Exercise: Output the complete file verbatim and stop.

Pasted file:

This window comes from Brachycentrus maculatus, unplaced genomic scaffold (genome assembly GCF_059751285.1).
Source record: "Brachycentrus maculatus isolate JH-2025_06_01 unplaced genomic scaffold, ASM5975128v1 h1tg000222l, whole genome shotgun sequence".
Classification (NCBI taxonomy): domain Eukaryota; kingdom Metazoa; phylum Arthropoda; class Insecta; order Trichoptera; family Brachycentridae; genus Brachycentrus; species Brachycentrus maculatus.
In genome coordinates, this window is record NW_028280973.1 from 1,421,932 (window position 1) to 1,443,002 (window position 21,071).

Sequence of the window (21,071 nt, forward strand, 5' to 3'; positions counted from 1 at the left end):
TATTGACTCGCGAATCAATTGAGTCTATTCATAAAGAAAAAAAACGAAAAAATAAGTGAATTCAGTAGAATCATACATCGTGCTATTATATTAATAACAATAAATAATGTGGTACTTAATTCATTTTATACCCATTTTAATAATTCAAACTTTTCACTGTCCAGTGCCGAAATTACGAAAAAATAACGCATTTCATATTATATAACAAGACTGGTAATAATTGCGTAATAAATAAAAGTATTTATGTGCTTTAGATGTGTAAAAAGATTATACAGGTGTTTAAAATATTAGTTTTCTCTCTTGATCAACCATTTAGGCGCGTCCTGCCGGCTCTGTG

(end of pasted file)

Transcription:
This window comes from Brachycentrus maculatus, unplaced genomic scaffold (genome assembly GCF_059751285.1).
Source record: "Brachycentrus maculatus isolate JH-2025_06_01 unplaced genomic scaffold, ASM5975128v1 h1tg000222l, whole genome shotgun sequence".
Classification (NCBI taxonomy): domain Eukaryota; kingdom Metazoa; phylum Arthropoda; class Insecta; order Trichoptera; family Brachycentridae; genus Brachycentrus; species Brachycentrus maculatus.
In genome coordinates, this window is record NW_028280973.1 from 1,421,932 (window position 1) to 1,443,002 (window position 21,071).

Sequence of the window (21,071 nt, forward strand, 5' to 3'; positions counted from 1 at the left end):
TATTGACTCGCGAATCAATTGAGTCTATTCATAAAGAAAAAAAACGAAAAAATAAGTGAATTCAGTAGAATCATACATCGTGCTATTATATTAATAACAATAAATAATGTGGTACTTAATTCATTTTATACCCATTTTAATAATTCAAACTTTTCACTGTCCAGTGCCGAAATTACGAAAAAATAACGCATTTCATATTATATAACAAGACTGGTAATAATTGCGTAATAAATAAAAGTATTTATGTGCTTTAGATGTGTAAAAAGATTATACAGGTGTTTAAAATATTAGTTTTCTCTCTTGATCAACCATTTAGGCGCGTCCTGCCGGCTCTGTG